from the Marina
Spring Fishing from the Marina
As we sat around the breakfast table eating Cheerios, my little nephew, Christopher, had a disappointed look on his face. For the last month all he would talk about on the phone was going out in the boat fishing on the “big water,” as he called it. My brother and his family, visiting from Wausau, were hoping to get out salmon fishing but it was way too windy. Getting everyone sea sick would not make me the favorite uncle anymore so I had to come up with a plan B to keep everyone happy.
I floated the ideas of going to the beach at Newport State Park, visiting the Door County Maritime Museum in Gills Rock and going mini golfing, but to a 5 year old whose heart was set on fishing on Lake Michigan, none of those ideas sounded appealing at the time. Finally, my brother, hoping for a compromise from his son, suggested we just fish off a dock like they do when visiting my parents in Northern Wisconsin. I explained that due to the large waves that pound the shorelines we don’t have docks like that on Lake Michigan but we do have marinas and break walls where we can fish. So that became the plan for the day and breakfast ended on a slightly better note than it started.
I gathered a few rods, the tackle box, and a container of night crawlers. A few beverages and snacks were also packed in a small cooler. Keeping a 5 year old occupied between bites can be challenging sometimes! Christopher also brought his Spiderman pole and as we were loading everything up he explained to me how he always catches fish with it off grandpa’s and grandma’s dock in Northern Wisconsin. He thought it would work well here too.
We headed into Sister Bay and set up on the break wall of the town marina. There were a good number of people walking around enjoying the view of the bay with their morning cups of coffee. A few other fishermen were trying their luck also, and we found a spot and got set up. The marina was protected from the strong south winds and we were able to sit on the rocks near the water’s edge without getting splashed by the waves.
We rigged the rods and the Spiderman pole with bobbers and used the night crawlers as bait. My brother helped Christopher cast it out as far from the break wall as he could but before he could hand the pole back to Christopher, the bobber started to bounce. Christopher grabbed the pole and started to reel. At the end of his line was a big, fat goby. Neither of them had ever seen one before so I explained that they were invasive species that were brought in by accident on shipping vessels and that they didn’t belong in the lake. When they asked what they should do with it, I suggested feeding the seagulls.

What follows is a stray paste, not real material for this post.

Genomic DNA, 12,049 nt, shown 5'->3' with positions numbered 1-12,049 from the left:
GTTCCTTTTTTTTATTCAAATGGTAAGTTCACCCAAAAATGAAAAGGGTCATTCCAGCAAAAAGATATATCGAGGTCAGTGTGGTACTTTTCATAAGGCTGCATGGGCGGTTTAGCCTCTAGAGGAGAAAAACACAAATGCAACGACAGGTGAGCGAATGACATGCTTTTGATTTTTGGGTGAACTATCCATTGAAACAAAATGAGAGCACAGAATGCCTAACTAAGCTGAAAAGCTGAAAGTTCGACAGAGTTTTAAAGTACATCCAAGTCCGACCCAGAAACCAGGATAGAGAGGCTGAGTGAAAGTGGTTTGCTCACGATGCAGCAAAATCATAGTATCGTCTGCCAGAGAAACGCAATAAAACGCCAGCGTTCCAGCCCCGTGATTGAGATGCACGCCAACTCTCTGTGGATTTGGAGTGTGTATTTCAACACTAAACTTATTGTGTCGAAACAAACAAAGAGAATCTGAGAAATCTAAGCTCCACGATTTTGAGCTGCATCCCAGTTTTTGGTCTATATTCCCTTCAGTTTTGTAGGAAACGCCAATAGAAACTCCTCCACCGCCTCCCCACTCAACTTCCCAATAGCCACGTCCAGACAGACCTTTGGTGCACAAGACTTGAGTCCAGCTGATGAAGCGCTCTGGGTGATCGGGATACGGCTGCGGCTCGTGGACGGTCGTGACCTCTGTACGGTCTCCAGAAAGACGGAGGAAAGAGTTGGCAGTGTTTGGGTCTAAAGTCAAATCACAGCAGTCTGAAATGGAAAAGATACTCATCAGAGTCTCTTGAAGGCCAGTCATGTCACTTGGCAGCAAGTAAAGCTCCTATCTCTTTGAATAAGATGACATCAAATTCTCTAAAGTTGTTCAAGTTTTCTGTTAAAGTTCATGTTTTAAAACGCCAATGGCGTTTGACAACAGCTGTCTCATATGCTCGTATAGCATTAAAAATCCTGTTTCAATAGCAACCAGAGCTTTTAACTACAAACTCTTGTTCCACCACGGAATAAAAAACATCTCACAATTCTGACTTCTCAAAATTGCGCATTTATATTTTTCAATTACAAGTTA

For the next half hour all we caught were gobies and the gulls were getting fat. There were 3 or 4 of them that would sit and wait for us to throw a goby on the walkway. Then they would run over and try to snatch it up before the others could get it. Christopher had as much fun feeding the gulls as he did pulling in the gobies. He looked much happier than he did at the breakfast table that morning.
Suddenly, the bobber on the Spiderman pole went down fast. Expecting another goby Christopher started reeling it in, but this time something started pulling back hard. The drag on the reel started going out and he was doing all he could to hang on to the three foot plastic rod. He was trying to crank but more line was going out than was coming in. My brother and I knew it wasn’t a goby this time. Our thoughts were confirmed when a smallmouth bass broke the surface of the water trying to shake the hook.
Hoping the Spiderman pole, reel or line wouldn’t break, we coached him for the next 5 minutes as he battled the fish. Of course we didn’t bring a landing net so as the bass tired out Christopher had to reel it right up to the rocks before we could attempt to land it. I got down as close to the water as I could and was able to grab the fish by the mouth as he reeled it in. As I stood up with the fish to turn around I promptly slipped on the wet rocks and got wet up to my knees, but held onto the fish!
Christopher was all smiles as we unhooked the 18-inch smallmouth bass. It was one of the biggest fish he had caught so my brother took a couple pictures of it. Neither my brother nor I wanted to keep the fish so we explained to Christopher why we should let it go. We told him since we didn’t want to eat it, we should let it go so it could get bigger and be around for him to catch again next time he comes to visit us in Door County. He liked the idea, so we made our way back down the rocks to the water and released the bass. After a few seconds it swam off.
We fished for another half hour and caught several more gobies and another smaller bass. The day was getting warmer and the 5 year old’s mind began to think the beach wasn’t such a bad idea either. We packed up our gear and dropped it off at the truck. Before heading back to the campground to get ready for the beach, we walked to the ice cream store just down road from the marina for a Death’s Door Chocolate cone. I wish all of my fishing trips could end like that!